The National Emergency Management Agency failed to rise to the occasion. The then Director-General Mrs. Olowu, now Deputy-Governor of Osun State failed woefully in responding to the Lagos explosion. Inspite of the resources available to NEMA, the agency failed to handle the Lagos crisis safe for the Red Cross. Today, she is a stinking Millionaire and even contested for the State Governorship before becoming Deputy-Governor. No one bothered to ask where she got the money she spent on her election.

But could all the reasons given for the explosion true? Was it as a result of negligence on the part of the government? Where did Brig-Gen. Emdin get his report that the explosion was caused by heat resulting from overloading of the ammunition dump?

Based on information available, the cause of the explosion may not have been chemical reaction or heat as claimed. This latest information raised very serious questions. The event that took place about two and half hours before the explosion indicated that it might have been sabotage. It was reliably gathered that President Obasanjo visited the cantonment and specifically, the ammunition dump in the afternoon of that day.

Investigation revealed that the President visited the ammunition based on the report he got and condition of the ammunition dump. According to sources, the President was informed of the danger the dump posed to the cantonment and the need to relocate the dump. The bill was outrageous and the President wanted to see what could make him to spend so much. This must have been a way to lure him out to the cantonment since they him to be tight-fisted

On Saturday before the President's visit, there was an environmental sanitation at the cantonment from 7 am till 12 noon. A source disclosed that the ammunition dump was also affected by the sanitation.

The President was to come at 4.30pm to visit the dump and Governor Ahmed Tinubu had made preparation for the President's short visit. While awaiting the President's visit, the Lagos State Governor planned a luncheon with the Government House Correspondents, but the luncheon did not take place. A call from the Presidency stopped it. The President had a change of mind; he was not coming by 4 p.m., but 12noon. The President's change of mind shocked Governor Tinubu; he did not realize the consequence of the President's decision until after 4.30pm that day.

Sources at Otta disclosed that when the explosion began, the President was in his Otta Farm House; family sources disclosed that he was prevailed upon to go into hiding. ''Baba initially dismissed the advice but later accepted and drove himself in a Datsun car followed by his BGs to his Ibogun village in Ifo.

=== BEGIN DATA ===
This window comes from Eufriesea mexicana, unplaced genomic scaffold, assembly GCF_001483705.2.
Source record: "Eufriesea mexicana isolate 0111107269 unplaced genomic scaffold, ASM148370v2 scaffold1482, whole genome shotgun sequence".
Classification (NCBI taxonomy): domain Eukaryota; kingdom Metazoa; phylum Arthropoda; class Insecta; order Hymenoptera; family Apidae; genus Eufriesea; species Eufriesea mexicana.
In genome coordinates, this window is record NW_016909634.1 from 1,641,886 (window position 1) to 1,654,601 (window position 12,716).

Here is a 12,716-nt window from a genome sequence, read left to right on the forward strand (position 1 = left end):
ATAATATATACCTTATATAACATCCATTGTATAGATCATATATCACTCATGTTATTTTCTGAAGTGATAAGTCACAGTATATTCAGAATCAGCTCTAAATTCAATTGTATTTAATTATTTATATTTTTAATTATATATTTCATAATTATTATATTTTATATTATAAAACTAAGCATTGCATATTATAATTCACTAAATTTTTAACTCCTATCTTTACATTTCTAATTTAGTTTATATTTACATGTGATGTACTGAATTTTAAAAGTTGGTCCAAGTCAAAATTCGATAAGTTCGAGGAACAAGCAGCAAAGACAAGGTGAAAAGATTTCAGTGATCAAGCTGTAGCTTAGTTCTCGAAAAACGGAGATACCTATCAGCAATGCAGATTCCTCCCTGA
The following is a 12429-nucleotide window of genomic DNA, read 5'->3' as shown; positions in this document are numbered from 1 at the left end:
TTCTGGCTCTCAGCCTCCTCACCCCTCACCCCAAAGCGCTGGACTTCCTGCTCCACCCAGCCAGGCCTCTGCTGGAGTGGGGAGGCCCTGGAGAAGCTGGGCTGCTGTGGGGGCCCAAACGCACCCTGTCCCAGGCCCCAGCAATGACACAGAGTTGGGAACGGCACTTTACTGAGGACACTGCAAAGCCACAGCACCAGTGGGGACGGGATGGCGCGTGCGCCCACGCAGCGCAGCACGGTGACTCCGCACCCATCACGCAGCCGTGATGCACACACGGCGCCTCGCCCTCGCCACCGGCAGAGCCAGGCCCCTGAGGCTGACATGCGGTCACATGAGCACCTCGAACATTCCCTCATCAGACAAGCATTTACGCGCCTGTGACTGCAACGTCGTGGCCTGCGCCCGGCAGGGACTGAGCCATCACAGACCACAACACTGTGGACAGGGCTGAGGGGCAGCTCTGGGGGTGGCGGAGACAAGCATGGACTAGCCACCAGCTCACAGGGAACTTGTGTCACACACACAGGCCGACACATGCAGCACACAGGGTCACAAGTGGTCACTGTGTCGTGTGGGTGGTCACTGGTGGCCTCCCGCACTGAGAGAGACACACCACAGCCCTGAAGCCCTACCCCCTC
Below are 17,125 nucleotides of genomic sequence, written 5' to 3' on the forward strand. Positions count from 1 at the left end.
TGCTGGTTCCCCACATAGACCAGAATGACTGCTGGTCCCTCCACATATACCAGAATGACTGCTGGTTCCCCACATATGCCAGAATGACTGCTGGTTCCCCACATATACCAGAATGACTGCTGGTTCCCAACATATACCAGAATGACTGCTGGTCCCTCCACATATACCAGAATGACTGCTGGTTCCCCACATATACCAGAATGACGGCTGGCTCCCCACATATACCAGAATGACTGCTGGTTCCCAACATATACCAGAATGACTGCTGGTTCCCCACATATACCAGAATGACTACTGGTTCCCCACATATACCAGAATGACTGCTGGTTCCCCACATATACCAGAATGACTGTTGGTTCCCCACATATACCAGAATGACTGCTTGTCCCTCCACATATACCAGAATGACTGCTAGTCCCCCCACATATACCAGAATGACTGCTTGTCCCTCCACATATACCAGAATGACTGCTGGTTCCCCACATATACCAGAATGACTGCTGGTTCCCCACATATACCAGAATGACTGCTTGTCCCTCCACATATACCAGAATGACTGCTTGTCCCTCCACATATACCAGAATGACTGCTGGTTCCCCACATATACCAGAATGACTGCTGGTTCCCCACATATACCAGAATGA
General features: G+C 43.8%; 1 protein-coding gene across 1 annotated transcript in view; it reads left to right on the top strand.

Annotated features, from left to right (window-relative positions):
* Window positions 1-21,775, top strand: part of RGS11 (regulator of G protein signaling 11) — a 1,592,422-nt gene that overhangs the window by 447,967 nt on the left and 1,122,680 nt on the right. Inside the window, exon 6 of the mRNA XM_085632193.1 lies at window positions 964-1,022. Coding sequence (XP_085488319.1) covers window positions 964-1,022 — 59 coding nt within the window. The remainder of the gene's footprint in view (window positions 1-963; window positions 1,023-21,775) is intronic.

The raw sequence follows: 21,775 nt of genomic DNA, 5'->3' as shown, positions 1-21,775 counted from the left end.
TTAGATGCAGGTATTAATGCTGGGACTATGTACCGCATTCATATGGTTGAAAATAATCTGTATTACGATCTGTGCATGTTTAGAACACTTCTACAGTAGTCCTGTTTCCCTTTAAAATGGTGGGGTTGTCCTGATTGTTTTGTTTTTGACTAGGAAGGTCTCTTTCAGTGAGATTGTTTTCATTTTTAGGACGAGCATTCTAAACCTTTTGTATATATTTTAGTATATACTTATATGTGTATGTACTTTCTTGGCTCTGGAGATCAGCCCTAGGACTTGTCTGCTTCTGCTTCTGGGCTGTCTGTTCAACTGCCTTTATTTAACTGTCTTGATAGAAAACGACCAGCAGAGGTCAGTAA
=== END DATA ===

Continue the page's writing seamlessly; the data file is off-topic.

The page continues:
If he had visited the cantonment at the appointed time of 4.30pm more casualties would have gone with him. According to one Governor Tinubu's aides, the Governor still could not explain why Baba changed his mind. What informed the President's change of plan? Was he aware of the plan? Why was this not raised? Why was his visit before the explosion not mentioned?

This discovery may have informed the President's directive that Gen. Emdin should be advised to talk less over the explosion. And Gen. TY Danjuma's remark that whoever says that what happened was an accident did not know what he is saying may have been informed by what they know about the explosion. This may also be responsible for the setting up of a military panel of investigation that sat in camera.

Observers are not surprised that the president's angle was played down. According to our source, there had been such attempts in the past but the President did not make a case out it. Sources disclose that the President does not want to give the international community that there is a state of instability in Nigeria. For example when the light went off at the airport just as the President's aircraft was landing at the Nnamdi International Airport, it was claimed by the airport authorities that the power failure was from the National Electric Power Authority (NEPA), but NEPA quickly came out to dissociate itself from it. According to NEPA the Airport authorities should own up for the negligence. It was a clear case of sabotage but the President was silent about it.

Who could be responsible for that, and why? I think Nigerians are more interested in the cause, who and why the Ikeja explosion took place now. Our government should endeavour to make the report of the investigation panel public.



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This page was last updated on 10/27/07.